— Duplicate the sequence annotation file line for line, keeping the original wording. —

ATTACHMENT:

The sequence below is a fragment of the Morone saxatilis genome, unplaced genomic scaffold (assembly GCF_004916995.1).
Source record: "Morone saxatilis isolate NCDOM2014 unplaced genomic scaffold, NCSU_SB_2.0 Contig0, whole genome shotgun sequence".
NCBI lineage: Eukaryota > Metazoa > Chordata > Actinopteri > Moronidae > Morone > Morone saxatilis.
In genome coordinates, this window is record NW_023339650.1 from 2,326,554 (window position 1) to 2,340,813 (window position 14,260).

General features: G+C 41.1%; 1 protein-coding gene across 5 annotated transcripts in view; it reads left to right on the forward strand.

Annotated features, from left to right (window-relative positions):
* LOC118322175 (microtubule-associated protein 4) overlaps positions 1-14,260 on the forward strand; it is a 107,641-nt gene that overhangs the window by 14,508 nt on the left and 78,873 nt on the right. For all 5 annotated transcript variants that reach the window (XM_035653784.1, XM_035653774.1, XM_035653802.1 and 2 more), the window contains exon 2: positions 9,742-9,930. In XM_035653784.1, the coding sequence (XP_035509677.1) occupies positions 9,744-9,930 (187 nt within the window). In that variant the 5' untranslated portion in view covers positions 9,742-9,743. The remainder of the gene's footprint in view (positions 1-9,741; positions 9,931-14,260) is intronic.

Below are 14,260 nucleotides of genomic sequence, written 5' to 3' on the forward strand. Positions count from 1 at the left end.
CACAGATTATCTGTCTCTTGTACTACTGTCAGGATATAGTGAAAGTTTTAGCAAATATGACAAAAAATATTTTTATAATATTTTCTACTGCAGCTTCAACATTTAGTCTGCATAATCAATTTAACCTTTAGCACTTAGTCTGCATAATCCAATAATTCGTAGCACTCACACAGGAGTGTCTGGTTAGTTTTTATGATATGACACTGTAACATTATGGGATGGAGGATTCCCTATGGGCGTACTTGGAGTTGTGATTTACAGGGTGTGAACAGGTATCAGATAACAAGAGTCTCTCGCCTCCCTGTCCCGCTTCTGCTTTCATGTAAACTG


The sequence below is a fragment of the Morone saxatilis genome, unplaced genomic scaffold (assembly GCF_004916995.1).
Source record: "Morone saxatilis isolate NCDOM2014 unplaced genomic scaffold, NCSU_SB_2.0 Contig0, whole genome shotgun sequence".
NCBI lineage: Eukaryota > Metazoa > Chordata > Actinopteri > Moronidae > Morone > Morone saxatilis.
In genome coordinates, this window is record NW_023339650.1 from 2,326,554 (window position 1) to 2,340,813 (window position 14,260).

General features: G+C 41.1%; 1 protein-coding gene across 5 annotated transcripts in view; it reads left to right on the forward strand.

Annotated features, from left to right (window-relative positions):
* LOC118322175 (microtubule-associated protein 4) overlaps positions 1-14,260 on the forward strand; it is a 107,641-nt gene that overhangs the window by 14,508 nt on the left and 78,873 nt on the right. For all 5 annotated transcript variants that reach the window (XM_035653784.1, XM_035653774.1, XM_035653802.1 and 2 more), the window contains exon 2: positions 9,742-9,930. In XM_035653784.1, the coding sequence (XP_035509677.1) occupies positions 9,744-9,930 (187 nt within the window). In that variant the 5' untranslated portion in view covers positions 9,742-9,743. The remainder of the gene's footprint in view (positions 1-9,741; positions 9,931-14,260) is intronic.

Below are 14,260 nucleotides of genomic sequence, written 5' to 3' on the forward strand. Positions count from 1 at the left end.
CACAGATTATCTGTCTCTTGTACTACTGTCAGGATATAGTGAAAGTTTTAGCAAATATGACAAAAAATATTTTTATAATATTTTCTACTGCAGCTTCAACATTTAGTCTGCATAATCAATTTAACCTTTAGCACTTAGTCTGCATAATCCAATAATTCGTAGCACTCACACAGGAGTGTCTGGTTAGTTTTTATGATATGACACTGTAACATTATGGGATGGAGGATTCCCTATGGGCGTACTTGGAGTTGTGATTTACAGGGTGTGAACAGGTATCAGATAACAAGAGTCTCTCGCCTCCCTGTCCCGCTTCTGCTTTCATGTAAACTG